Before Marvin Zuckerman retired two years ago as dean of Los Angeles Valley College, he rarely had time to exercise. To fill his newfound free time, he joined some political groups -- and started working out.
Now, at age 72, he attends an aerobics and weights class twice a week at the Palisades-Malibu YMCA. His wife, Kathy, 62, a lifelong surfer, drags him to the beach as often as she can. He also takes walks around his neighborhood in Pacific Palisades.
"I've always known that I needed to exercise more," Marvin Zuckerman said. "Now's my chance, because I'm not working."
New research suggests that even occasional exercise can help Zuckerman and many other older Americans live longer.
A 12-year study by Swedish researchers found that people age 65 and older who, on average, exercised less than once a week had a 28% lower risk of dying than those who didn't exercise at all. Seniors who said they worked out about once a week had a 40% lower chance of dying than inactive seniors during the 12-year period.
The study lends support to the something-is-better-than-nothing approach to exercise, said Wayne Phillips, an associate professor of exercise and wellness at Arizona State University who was not involved in the study.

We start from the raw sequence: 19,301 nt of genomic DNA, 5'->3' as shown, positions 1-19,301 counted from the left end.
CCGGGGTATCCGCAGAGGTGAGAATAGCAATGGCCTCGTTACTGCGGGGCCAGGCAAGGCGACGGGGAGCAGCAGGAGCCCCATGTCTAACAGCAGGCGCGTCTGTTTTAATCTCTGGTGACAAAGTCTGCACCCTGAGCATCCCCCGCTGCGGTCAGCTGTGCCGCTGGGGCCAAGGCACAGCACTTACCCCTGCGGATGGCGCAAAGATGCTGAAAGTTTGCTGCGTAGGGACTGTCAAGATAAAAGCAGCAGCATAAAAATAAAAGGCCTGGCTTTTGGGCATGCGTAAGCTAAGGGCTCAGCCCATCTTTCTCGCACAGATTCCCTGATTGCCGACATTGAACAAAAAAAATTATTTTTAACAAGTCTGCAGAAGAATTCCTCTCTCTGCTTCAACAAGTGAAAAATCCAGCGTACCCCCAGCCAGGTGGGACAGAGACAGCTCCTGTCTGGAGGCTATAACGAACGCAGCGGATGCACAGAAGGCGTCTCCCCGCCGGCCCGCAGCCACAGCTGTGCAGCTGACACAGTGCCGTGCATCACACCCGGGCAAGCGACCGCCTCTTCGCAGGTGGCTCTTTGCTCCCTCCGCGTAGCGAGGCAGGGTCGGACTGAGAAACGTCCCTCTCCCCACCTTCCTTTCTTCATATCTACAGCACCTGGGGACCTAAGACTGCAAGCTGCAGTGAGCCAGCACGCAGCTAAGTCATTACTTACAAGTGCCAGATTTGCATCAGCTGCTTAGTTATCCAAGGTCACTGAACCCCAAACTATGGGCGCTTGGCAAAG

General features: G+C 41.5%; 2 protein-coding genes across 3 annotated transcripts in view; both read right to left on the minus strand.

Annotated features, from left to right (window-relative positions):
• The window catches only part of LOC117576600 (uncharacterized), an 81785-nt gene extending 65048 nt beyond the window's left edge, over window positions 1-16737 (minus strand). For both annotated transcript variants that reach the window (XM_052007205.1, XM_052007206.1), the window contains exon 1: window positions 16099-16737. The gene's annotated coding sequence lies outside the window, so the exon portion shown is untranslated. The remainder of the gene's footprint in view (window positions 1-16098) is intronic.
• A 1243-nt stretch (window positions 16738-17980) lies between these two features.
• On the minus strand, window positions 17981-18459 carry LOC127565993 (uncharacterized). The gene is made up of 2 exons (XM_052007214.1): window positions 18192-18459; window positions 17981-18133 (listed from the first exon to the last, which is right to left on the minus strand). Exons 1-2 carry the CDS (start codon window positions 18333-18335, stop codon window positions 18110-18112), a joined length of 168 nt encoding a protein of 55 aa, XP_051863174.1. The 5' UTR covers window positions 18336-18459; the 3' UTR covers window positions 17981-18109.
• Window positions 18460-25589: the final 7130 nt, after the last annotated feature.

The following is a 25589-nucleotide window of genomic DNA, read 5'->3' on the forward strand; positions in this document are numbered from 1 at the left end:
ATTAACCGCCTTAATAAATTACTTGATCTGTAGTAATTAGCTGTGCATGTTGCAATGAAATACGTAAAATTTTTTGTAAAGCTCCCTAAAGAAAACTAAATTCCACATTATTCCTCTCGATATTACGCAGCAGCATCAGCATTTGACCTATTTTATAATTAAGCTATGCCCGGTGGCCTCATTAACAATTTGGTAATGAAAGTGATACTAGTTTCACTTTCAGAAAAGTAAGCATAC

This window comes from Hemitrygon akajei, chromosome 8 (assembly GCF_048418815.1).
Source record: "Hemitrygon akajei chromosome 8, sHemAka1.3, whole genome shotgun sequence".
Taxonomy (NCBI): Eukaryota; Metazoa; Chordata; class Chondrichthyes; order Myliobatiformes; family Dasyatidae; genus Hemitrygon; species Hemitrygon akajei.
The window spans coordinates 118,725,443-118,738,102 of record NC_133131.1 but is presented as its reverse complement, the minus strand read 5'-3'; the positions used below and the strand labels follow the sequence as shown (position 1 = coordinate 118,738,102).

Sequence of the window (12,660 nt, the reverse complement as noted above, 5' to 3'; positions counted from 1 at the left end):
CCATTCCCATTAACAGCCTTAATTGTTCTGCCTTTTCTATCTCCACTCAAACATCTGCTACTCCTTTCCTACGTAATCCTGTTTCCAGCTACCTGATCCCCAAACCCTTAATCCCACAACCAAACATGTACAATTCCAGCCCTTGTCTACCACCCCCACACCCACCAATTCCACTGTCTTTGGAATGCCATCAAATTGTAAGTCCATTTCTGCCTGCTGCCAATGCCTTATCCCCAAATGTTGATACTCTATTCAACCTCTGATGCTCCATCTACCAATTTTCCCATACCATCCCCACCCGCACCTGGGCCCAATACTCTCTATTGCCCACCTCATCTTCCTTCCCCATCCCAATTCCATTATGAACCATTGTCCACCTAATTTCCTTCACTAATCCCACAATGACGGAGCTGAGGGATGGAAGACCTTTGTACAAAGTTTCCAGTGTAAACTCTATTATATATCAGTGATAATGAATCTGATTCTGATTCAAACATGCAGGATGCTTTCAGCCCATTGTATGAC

The study defined occasional exercise as less than once a week and included such activities as one-hour walks, skiing a couple of times a year, swimming or picking mushrooms.
Seniors who exercised more than once a week experienced about the same benefit as people who exercised only weekly.
In 1988, Stockholm statisticians interviewed 3,206 Swedish seniors about their health and exercise habits. Researchers at the Karolinska Institute followed up with the seniors 12 years later; by then, 1,806 had died.
The study's authors speculated that the relationship between exercise and decreased mortality might be related to exercisers' lower risk of heart disease. Their work was published in the July issue of the American Journal of Preventive Medicine.
The study did not take into account the exercise people get while doing chores, gardening, shopping or playing with grandchildren. "Since most people do these things on a regular basis, there is a good chance there was additional physical activity going on that the researchers didn't collect," Phillips said.
One limitation of the study, Phillips noted, was that it examined only how long the participants lived. It did not measure the participants' overall quality of life, so it is unclear how healthy the seniors were at the end of 12 years, Phillips said.
Kristina Sundquist, lead author of the study, recommended that seniors exercise at least once a week.
Researchers suggested that more senior centers offer fitness programs, such as group walking or bicycling. "There's not much out there at the moment," Phillips said.